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Breathing is the most vital action we take in our lives, because it is the essence of life for us. We can live for weeks without food, days without water, but only minutes without breathing … yet it is the most unconscious action that we take.

Sadly, our modern lifestyles mean we go about our daily lives, living in the fast lane, taking our unconscious breathing for granted. For example, those of us who drive to work do so on motorways and in cities that are jam-packed with cars. We spend hours behind the wheel, frustrated with the stop/start nature of the traffic, stressed and tired, our legs cramped, our arms and shoulders tense and a nagging ache in our lower back. As we get frustrated with the traffic, the traffic lights, the pedestrians, the weather and the fact that potentially we are going to arrive late, our bodies tense, our stress levels rise, and our breathing is constricted. Our day has already not started well, and we haven’t arrived at work yet.

We get to work and sit for hours hunched over our desk, working on the computer, our shoulders rounded and our necks strained. Our poor posture, repeated day in, day out, makes it impossible to breathe deeply, resulting in low-back pain and headaches. The demands of work – unrealistic deadlines, internal politics, organisational structures – create anxiety and negatively affect our breathing. By the middle of the afternoon, we are feeling tired, losing concentration and the “brain fog” has set in, so we take time out for a caffeine break when what we really need is more oxygen!

When we spend our entire day breathing shallow, short, sharp breaths, we signal stress to the body. It’s no wonder so many people feel stressed out – their breathing makes their body react as if they are. So they are!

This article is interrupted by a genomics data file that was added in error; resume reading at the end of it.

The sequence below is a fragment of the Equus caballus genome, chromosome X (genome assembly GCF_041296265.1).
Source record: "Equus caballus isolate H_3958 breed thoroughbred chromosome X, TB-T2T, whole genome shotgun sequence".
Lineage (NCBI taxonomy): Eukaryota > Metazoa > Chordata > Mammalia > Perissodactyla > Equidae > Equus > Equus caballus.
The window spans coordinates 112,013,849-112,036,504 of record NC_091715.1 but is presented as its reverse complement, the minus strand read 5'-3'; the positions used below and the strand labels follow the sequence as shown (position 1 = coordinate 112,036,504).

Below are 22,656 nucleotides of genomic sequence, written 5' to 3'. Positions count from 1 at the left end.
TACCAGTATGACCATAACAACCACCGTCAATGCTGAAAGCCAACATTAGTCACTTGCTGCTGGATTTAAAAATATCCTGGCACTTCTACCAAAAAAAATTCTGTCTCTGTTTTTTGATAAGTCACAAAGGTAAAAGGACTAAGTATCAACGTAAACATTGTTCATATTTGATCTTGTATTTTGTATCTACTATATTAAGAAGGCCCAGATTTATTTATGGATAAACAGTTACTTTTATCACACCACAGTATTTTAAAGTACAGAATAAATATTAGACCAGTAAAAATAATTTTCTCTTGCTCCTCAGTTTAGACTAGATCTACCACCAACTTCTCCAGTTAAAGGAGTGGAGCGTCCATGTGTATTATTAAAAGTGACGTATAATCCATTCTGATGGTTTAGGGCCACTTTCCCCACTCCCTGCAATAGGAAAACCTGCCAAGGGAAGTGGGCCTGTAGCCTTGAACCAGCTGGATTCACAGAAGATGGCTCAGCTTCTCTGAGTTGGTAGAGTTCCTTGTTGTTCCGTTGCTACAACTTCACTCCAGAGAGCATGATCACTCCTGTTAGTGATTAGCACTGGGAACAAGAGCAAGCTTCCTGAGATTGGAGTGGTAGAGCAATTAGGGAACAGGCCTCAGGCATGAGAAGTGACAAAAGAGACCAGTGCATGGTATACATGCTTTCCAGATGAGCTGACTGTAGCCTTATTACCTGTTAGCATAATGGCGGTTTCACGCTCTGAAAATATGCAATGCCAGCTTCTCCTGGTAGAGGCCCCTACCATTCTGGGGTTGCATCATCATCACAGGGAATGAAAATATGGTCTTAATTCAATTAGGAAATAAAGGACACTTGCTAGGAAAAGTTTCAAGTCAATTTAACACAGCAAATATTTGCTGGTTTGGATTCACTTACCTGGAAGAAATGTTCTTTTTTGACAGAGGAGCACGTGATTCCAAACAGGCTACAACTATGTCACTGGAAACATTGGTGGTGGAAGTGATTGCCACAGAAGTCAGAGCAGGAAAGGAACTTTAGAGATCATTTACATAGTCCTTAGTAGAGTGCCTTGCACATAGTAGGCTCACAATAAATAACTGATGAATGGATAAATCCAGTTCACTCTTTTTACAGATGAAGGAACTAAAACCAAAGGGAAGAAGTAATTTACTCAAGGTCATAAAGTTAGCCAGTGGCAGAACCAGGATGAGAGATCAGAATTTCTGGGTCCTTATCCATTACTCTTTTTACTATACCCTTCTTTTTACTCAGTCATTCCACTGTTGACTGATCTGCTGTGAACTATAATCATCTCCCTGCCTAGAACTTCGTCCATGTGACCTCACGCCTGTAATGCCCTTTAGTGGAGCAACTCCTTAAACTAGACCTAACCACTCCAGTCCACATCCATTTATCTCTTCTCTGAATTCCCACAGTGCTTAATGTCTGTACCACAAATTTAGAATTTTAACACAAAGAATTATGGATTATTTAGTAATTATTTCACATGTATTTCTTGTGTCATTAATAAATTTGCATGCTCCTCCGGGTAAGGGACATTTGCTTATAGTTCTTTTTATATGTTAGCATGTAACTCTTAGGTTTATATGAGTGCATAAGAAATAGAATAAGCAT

As the stress builds up, it can create negative thoughts. Our body doesn’t know how to differentiate between real and perceived danger, and programmed to protect itself, takes our negative thoughts as a cue for the “fight, flight or freeze” reaction – to do battle or run away, whichever seems right at that moment. As the adrenalin surges, our blood pressure and heart rate rises, blood flows to our muscles in case we need to run away, and our breathing becomes faster and shallower. Really useful when we are in genuine danger, but not so good when this state of constant stress has become our general approach to living. Sooner or later, the results will show up in some destructive way in the body, so it’s important to learn to break the pattern of stress.

I vividly remember the instant calm I felt the first time I spent just two minutes consciously taking a few deep breaths in and out. I encourage you to try it – simply starting to breathe properly can have a profound effect on your experience of life. Deep, balanced breathing is a great way to reduce stress and promote mindfulness. The most basic meditation practice is simple awareness of the breath, which aids in relaxation, concentration and inner peace.

So here’s a small challenge for you, designed to help you bring awareness to your breathing. Find something you do many times a day, and resolve to notice your breathing every time you do it. For example, every time you wash your hands, reach for the phone, look at the clock, sit down, etc., just check in for three to five seconds. Take a deep breath then continue with what you were doing. Notice if it changes anything. And please share your experiences in the comments below – I love hearing from you!